After a most wonderful lunch (thanks Science Online sponsors!), it was time for the first of two sessions I was co-moderating. This session was a fun one to plan and execute on how to post from strange places. Co-organizer Karen James of the Beagle Project did most of the moderating and talked from the perspective of someone that will blog from a strange place (like the crow’s nest of the new HMS Beagle). Vanessa Woods, Meredith Barrett, Anne-Marie Hodge, Talia Page, Rick MacPherson and myself discussed our own experiences with blogging from strange places. For myself, it is while at sea. Rick discussed being in remote parts of Papua New Guinea where cell phones fall out of grass skirts. Vanessa blogs from the Congo where she studies bonobos. Talia blogged from India where a nasty case of diarrhea cause her to spend too much time on the potty, in the meantime her notes were stolen! Anne-Marie talked about the challenges of blogging from tropical stations in Central America. Meredith followed furry primates through the surreal landscape of Madagascar.
The common hindrance to blogging was time and electricity. For most of us, being out in the field means getting a lot of work done over a small period of time. For myself, this involves 12-20 hours of work a day while at sea. It costs lots of money to be out in the remote wildernesses and this is the only chance to get the data you need. Its now or never! Sitting down to write a blog post can be a lot of effort when you are crunched for time and short of energy. For most of the jungle hippies, finding electricity and a decent internet connection were no trivial task. There were several questions, suggestions for using microblogs and audio/video podcasting options that were thrown out by audience members. I think we all learned alot from the participants about effective and efficient tools that might make blogging adventure a bit easier.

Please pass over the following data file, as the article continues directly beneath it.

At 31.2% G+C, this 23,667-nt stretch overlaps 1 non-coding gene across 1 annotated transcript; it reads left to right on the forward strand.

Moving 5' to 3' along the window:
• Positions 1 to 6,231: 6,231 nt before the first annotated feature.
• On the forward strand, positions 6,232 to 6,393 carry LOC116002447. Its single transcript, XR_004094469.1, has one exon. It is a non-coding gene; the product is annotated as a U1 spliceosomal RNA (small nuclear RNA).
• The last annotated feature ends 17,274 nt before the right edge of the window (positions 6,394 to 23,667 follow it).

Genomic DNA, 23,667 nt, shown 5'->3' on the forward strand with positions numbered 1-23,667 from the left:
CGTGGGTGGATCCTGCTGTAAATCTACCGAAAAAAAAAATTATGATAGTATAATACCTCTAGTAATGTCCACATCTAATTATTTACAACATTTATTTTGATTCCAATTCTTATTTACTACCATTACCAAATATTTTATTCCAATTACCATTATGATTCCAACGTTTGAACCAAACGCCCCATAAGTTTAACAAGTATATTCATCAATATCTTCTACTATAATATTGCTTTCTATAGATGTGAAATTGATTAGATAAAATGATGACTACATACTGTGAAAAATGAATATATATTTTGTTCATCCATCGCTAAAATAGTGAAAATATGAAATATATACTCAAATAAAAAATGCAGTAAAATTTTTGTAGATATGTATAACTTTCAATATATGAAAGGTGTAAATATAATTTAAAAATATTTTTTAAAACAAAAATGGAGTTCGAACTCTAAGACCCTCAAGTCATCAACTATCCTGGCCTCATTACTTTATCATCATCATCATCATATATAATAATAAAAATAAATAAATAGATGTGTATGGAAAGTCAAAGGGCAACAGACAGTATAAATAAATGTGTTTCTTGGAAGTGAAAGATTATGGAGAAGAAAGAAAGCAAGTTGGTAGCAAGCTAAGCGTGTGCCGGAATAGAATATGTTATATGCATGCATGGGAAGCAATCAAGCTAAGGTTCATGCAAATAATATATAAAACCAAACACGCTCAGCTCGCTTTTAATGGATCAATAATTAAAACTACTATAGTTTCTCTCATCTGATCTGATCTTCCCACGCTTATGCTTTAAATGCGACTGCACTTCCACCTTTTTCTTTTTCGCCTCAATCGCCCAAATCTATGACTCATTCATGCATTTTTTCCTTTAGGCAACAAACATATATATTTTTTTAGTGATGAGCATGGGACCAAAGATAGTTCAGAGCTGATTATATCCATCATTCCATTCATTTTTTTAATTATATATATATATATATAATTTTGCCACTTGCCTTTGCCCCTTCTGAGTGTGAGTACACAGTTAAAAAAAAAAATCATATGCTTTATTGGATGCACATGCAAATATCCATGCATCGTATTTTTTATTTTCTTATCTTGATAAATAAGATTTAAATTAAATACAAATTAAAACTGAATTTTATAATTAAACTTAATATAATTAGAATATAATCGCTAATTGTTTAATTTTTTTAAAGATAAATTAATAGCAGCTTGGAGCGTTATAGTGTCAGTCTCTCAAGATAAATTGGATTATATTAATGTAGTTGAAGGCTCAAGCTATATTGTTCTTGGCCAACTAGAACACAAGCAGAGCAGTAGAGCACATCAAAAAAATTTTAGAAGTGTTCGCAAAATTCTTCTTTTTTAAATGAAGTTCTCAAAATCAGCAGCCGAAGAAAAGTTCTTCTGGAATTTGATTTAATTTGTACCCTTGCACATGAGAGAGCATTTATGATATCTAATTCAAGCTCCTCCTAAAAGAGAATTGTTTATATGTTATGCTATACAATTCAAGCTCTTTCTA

We had a pretty full room which I was very excited about. As an icebreaker, we asked the audience to write a blog post about the conference while imagining they are in a submarine at the bottom of the ocean. Karen queued up some ocean and ship noise on the computer, while I walked around with an angler fish puppet and attacked people, stole their pens, “swam” in front of their monitors and otherwise distract. The other turned the lights on and off, open and closed the doors, went around the room shaking chairs, talking loudly and then we broke into a sea shanty (of course!), where I sang the chorus of South Australia loudly and I must admit, quite stunningly. It was lots of fun and though it probably freaked out some participants, it certainly set the tone for the session. Chris Rowan from Highly Allochthonous was in attendance and actually posted his “live-blog” of experience. His post kicked off a great discussion in the comment thread about blogging from the field!
Thanks to everyone who participated and thanks to my co-panelists for sharing their fasctinating experiences!